Shoulder Dislocation

  • Shoulder instability of the shoulder can occur for a variety of reasons.
  • Depending on the pattern of instabilty treatment may require surgery, physiotherapy or both.
  • Surgery aims to repair the structures damaged when the shoulder is dislocated.
  • Most cases can be performed arthroscopically (key hole surgery).
  • If there is a lager amount of damage to the bony structures open surgery may be required.

Why is surgery required ?

The shoulder ( a shallow ball and socket joint) can become unstable after major trauma such as during a fall or tackle where the structures that normally control its stability are torn. In more elderly patients recurrent instability is not usually a problem but in younger patients, particularly those engaged in contact and overhead sports (Rugby, Football, Tennis) recurrent dislocations can occur and result in significant damage to the joint and its surrounding structures.

Shoulder Dislocation

X-ray of an acute shoulder dislocation

What structures are damaged in shoulder instability ?

The shoulder relies on both anatomical structures, such as the labrum (a ring of cartilage that deepens the socket), joint capsule and ligaments as well as co-ordianted action of the muscles around the shoulder to provide stability. In a traumatic shoulder dislocation the humeral head (ball) is usually dislocated anteriorly (to he front) out of the glenoid (joint socket). This results in tearing of the labrum and damage to the ligaments.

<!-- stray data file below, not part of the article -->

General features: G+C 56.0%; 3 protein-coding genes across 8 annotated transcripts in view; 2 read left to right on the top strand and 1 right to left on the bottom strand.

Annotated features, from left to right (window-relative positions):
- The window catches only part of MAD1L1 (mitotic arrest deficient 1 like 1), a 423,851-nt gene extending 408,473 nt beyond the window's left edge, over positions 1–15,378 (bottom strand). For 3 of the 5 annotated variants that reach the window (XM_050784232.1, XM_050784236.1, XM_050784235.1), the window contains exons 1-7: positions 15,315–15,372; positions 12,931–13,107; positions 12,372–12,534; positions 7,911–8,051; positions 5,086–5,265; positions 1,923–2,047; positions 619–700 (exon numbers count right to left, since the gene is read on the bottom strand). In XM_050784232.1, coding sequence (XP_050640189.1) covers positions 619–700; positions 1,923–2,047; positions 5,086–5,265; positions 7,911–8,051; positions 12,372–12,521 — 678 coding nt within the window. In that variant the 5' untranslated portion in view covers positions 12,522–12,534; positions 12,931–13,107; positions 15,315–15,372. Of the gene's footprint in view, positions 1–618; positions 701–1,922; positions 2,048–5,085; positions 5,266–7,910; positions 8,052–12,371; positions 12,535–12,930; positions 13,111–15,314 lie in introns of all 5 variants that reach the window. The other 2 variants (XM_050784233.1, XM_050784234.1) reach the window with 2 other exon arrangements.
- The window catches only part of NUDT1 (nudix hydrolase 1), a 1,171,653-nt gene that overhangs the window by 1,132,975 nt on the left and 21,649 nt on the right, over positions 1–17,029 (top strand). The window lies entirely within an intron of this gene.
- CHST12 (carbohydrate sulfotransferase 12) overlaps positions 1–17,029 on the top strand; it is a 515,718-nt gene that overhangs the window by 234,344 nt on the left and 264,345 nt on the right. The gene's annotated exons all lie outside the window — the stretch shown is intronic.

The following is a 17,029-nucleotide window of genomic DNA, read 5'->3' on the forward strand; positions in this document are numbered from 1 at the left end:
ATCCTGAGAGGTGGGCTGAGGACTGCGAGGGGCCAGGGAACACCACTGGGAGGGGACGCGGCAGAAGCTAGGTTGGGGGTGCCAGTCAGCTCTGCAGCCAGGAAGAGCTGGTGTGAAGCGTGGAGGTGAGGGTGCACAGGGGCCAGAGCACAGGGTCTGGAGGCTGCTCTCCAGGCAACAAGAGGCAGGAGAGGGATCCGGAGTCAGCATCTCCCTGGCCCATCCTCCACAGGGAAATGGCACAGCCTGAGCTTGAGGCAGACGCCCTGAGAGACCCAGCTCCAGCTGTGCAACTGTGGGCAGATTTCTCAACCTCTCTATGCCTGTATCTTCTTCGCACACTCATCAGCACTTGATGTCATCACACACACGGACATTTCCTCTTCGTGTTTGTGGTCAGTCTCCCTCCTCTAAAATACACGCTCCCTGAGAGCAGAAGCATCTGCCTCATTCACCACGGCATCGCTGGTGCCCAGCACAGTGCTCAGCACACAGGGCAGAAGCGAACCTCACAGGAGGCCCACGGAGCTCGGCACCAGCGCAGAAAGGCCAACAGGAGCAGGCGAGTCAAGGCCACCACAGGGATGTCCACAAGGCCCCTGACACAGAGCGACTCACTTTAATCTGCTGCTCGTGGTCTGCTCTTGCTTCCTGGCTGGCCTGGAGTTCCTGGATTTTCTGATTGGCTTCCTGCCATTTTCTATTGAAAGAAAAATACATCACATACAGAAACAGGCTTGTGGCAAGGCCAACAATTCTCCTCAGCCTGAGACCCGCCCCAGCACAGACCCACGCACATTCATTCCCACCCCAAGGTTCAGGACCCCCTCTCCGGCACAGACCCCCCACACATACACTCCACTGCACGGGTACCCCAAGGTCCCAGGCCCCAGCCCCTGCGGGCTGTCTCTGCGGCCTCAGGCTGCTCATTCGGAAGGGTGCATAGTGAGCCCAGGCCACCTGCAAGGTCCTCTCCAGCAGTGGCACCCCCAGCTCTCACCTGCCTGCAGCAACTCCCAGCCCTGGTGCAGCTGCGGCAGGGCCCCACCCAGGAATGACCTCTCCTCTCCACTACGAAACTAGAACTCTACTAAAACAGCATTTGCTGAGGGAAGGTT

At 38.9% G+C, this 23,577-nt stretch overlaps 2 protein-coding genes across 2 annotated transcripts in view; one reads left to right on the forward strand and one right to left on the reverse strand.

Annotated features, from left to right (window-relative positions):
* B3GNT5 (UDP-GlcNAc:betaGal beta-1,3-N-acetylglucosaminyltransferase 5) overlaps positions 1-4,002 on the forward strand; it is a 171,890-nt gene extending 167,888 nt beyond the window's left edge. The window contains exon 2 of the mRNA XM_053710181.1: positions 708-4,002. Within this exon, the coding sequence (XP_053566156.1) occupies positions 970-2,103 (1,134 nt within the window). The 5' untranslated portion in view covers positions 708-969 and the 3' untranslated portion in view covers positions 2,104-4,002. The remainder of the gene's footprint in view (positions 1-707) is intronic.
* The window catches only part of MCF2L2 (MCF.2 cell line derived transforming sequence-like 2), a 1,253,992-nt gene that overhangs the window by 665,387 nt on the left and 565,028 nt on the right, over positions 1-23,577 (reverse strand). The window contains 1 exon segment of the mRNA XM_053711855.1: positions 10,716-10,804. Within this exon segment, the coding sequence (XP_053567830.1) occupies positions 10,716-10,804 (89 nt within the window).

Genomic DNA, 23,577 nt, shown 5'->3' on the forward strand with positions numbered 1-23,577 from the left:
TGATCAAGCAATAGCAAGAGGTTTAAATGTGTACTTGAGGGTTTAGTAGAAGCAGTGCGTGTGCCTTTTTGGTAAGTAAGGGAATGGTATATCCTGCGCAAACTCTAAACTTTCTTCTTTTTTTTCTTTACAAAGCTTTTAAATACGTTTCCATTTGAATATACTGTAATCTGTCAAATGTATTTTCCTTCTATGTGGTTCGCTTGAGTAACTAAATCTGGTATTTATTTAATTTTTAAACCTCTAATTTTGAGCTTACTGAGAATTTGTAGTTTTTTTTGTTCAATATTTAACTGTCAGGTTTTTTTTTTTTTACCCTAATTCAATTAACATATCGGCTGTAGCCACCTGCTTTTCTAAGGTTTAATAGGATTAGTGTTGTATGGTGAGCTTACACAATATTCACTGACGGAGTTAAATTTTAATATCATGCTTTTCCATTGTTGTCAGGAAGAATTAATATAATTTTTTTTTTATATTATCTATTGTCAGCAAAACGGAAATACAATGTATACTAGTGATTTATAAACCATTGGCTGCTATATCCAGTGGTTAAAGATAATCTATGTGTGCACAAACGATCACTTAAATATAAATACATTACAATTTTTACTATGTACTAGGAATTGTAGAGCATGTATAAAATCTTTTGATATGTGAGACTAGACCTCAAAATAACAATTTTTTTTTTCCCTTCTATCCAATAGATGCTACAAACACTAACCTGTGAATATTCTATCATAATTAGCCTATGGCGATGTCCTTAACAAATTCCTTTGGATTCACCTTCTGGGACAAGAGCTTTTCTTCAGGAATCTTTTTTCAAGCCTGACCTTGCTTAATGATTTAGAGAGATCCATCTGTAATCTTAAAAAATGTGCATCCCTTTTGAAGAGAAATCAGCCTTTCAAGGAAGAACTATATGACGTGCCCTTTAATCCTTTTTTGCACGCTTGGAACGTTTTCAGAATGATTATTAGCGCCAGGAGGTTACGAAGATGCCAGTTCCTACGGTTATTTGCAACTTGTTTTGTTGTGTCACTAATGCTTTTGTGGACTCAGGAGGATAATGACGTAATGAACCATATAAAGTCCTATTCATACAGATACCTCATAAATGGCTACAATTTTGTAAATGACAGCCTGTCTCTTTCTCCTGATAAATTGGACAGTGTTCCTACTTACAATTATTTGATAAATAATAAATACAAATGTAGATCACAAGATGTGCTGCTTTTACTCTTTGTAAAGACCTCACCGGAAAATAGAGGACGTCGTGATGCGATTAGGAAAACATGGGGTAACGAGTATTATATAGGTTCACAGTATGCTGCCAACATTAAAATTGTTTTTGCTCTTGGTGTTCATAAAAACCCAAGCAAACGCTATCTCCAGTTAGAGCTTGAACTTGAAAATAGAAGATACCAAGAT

Labrum and glenohumeral ligaments

This may result in these structures becoming unable to help contain the head in the glenoid in certain arm positions. In some cases the anterior rim of the glenoid can become fractured and this can exacerbate the problem

Bony Bankart

Fracture of the front of the glenoid (Bony Bankart lesion)

Hill Sachs

Impaction fracture of the humeral head (left shoulder)

What treatments are available for shoulder instability ?

The appropriate treatment for shoulder instability is dependant on a number of factors including the type of instability, the pattern of structures injured and the anticipated types and levels of activity that the individual wishes to undertake. In a traumatic instability it may be necessary to repair the damaged structures with either an arthroscopic stabilisation (keyhole surgery) or open procedure.

If the dislocation has occurred without trauma or with only minor trauma or if the age and activity levels of the individual make further dislocation unlikely it may be that the instability can be treated successfully with physiotherapy.

Labral Injury

Arthroscopic view of labral damage (Left)

Arthroscopic Stabilisation

Arthroscopic stabilisation (Left)

The surgical treatment of shoulder instability involves the repair (usually by way of keyhole surgery) of the damaged tissues commonly at the front of the shoulder to help prevent the humeral head from dislocating.